Statements from Israeli politicians such as Members of Knesset Avigdor Lieberman, Naaveh Booker, and Bezalel Smotrich have encouraged the army’s liberal use of fire. In 2017, Human Rights Watch criticized these politicians, among others, for “encouraging Israeli soldiers and police to kill Palestinians they suspect of attacking Israelis even when they are no longer a threat” to the lives of security forces or Israeli civilians.
In December 2021, Israeli news outlets reported new, looser rules of engagement that seemed to move closer to soldiers’ conduct in practice. The new rules permit soldiers to fire at Palestinian civilians who throw rocks or fire bombs, even if they have ceased to do so and are fleeing by the time soldiers shoot at them. (The open fire regulations are much looser in Gaza; during the 2018 Great March of Return protests in Gaza, soldiers were allowed to use live fire against anyone who merely approached or damaged the fence separating Gaza from Israel.)
In the killing of Abu Akleh, however, the IDF appears to have violated even its own permissive policies. According to an August report in Axios by Israeli reporter Barak Ravid, Secretary of State Antony Blinken told Gantz that, in the Abu Akleh incident, he thought that “either the rules of engagement weren’t followed or they need to be reviewed if an Israeli soldier shot Abu Akleh while she wore a bulletproof vest that was marked ‘press.’”
But according to last week’s IDF report, the soldier who likely shot Abu Akleh did follow the rules of engagement. Abu Akleh was hit “accidently,” the report claimed, while the soldier was engaged in a firefight with Palestinian militants in Jenin “in which life-risking, widespread and indiscriminate shots were fired toward IDF soldiers.” However, investigations by human rights groups and news outlets have shown that there was no firefight in the moments leading up to the killing of Abu Akleh. A live TikTok video by a Palestinian in Jenin that captured the seven minutes before Abu Akleh was shot “shows that the scene was quiet,” B’Tselem found. Despite this, six shots were fired at a group of Palestinian journalists clearly marked as press, injuring one in the shoulder and hitting Abu Akleh in the back of her head. “There’s nothing in the protocol [on the use of live-fire] that justifies the shooting,” said Zaidel. “What made him think he could shoot?”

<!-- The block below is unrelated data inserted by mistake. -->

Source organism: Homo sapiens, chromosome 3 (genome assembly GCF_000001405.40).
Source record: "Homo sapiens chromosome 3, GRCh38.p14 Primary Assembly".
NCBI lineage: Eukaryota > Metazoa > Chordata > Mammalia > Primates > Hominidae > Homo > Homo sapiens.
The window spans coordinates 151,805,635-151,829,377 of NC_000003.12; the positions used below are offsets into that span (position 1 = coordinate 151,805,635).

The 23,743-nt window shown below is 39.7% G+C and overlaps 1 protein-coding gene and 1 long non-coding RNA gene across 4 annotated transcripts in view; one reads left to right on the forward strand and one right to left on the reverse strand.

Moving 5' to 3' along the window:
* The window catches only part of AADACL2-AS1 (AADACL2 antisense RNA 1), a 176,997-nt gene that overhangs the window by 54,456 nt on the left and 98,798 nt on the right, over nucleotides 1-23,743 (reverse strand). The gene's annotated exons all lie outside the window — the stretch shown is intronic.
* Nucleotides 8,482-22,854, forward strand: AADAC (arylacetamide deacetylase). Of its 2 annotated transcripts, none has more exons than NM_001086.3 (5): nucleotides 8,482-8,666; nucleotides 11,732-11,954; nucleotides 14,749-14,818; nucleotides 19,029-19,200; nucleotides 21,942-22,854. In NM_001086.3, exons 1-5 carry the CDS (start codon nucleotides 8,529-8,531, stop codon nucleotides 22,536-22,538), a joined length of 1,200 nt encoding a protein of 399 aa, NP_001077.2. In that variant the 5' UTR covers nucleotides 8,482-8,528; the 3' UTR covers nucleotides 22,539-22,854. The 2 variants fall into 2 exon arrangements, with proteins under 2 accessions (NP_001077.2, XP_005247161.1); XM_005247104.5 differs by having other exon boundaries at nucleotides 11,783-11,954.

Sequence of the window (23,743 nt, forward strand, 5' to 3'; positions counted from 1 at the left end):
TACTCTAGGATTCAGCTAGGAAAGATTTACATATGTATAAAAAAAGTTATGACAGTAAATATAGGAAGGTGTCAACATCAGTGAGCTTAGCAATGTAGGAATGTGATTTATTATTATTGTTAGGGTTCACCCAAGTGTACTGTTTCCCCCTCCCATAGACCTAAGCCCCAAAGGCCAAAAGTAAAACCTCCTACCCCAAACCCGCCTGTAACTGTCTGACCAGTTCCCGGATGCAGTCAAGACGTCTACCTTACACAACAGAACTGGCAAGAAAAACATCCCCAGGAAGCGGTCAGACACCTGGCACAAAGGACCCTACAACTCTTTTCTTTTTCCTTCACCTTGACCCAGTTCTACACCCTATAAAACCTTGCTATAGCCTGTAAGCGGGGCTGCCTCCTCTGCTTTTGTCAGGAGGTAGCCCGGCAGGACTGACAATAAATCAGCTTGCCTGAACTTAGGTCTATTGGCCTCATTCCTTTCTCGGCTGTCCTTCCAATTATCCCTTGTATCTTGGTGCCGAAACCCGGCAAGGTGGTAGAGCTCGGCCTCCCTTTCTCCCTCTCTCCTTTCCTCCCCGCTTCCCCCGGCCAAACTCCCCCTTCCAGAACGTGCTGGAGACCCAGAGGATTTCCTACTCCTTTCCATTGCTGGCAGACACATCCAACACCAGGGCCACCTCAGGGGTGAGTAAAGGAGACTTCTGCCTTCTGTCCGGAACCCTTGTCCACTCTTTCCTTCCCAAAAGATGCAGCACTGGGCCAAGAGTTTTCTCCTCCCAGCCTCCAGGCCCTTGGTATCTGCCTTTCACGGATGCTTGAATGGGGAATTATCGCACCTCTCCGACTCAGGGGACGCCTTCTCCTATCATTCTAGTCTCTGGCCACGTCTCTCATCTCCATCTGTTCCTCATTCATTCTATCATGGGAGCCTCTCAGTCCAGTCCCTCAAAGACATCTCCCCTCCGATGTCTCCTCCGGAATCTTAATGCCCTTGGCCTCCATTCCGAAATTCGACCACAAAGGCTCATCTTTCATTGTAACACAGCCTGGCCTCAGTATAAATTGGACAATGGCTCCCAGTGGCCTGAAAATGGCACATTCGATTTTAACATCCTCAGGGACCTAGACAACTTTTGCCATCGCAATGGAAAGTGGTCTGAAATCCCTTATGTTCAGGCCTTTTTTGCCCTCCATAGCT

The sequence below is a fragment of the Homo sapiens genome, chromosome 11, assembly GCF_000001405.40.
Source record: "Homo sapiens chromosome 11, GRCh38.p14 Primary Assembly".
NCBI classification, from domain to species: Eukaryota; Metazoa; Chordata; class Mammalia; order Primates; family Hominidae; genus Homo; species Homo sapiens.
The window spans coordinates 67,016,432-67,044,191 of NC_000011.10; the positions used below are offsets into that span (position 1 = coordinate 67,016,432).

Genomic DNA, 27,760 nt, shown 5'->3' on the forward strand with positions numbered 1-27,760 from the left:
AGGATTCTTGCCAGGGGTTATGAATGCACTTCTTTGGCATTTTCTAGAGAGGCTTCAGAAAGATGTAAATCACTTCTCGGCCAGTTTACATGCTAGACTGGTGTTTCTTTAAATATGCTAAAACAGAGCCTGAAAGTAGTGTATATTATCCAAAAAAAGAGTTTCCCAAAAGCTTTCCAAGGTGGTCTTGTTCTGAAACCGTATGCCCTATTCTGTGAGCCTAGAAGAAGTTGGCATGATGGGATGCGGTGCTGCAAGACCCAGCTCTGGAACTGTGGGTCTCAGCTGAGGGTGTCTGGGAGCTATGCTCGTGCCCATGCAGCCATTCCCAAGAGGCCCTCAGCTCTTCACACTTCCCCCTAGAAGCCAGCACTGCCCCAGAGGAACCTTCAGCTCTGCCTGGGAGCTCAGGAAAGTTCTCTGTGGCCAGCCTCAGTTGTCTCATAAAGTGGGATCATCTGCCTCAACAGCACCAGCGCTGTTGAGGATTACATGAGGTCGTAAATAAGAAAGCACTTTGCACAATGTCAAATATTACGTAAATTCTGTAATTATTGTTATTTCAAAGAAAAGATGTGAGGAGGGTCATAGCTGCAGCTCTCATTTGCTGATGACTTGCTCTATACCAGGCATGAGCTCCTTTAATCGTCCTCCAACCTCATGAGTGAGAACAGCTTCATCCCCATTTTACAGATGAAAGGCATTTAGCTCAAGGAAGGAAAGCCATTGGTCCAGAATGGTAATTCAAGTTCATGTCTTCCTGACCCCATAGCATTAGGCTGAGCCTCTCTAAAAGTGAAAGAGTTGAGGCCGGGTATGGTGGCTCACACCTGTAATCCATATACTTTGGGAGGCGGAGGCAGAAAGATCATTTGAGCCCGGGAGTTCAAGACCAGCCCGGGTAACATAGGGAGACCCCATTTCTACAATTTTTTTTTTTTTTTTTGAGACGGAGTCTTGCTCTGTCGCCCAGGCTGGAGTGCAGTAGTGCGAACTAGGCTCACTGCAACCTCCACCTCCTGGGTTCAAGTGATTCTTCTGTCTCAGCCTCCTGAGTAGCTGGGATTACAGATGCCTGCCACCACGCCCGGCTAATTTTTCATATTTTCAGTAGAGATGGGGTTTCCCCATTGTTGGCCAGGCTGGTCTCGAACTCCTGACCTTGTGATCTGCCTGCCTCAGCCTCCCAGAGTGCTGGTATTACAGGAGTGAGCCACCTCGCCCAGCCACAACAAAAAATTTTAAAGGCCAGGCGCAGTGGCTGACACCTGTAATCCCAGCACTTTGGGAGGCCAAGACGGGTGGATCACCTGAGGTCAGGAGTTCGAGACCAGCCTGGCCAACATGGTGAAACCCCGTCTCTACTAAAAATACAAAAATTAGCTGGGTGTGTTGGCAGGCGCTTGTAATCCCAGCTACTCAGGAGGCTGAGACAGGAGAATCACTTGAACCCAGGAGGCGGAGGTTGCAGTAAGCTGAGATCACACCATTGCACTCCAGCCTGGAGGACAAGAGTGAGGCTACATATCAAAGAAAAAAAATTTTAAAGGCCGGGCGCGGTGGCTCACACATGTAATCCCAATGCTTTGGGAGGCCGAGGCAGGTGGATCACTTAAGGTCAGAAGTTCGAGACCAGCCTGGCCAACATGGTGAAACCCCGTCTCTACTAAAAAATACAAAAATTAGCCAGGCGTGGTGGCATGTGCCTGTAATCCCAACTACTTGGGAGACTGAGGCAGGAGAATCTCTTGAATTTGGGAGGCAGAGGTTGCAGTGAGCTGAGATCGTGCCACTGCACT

B’Tselem spokesperson Dror Sadot described “a sense of impunity that makes the soldier in the field feel free to shoot even if they’re not in a life-threatening situation.” “Even if they kill a very known and important journalist that has US citizenship,” she said, soldiers know that no one will be held accountable. The Israeli army has said it will not be pursuing criminal charges against the soldier who killed Abu Akleh.
As the dispute between Israel and the US over the IDF’s open-fire regulations plays out, the Abu Akleh family continues to demand that the US do more to ensure justice for the slain journalist. “Saying that for there to be accountability, they need to change the policies—that is not enough,” said Lina Abu Akleh, Shireen’s niece. “That doesn’t hold the Israeli soldier who killed her accountable. It falls short.”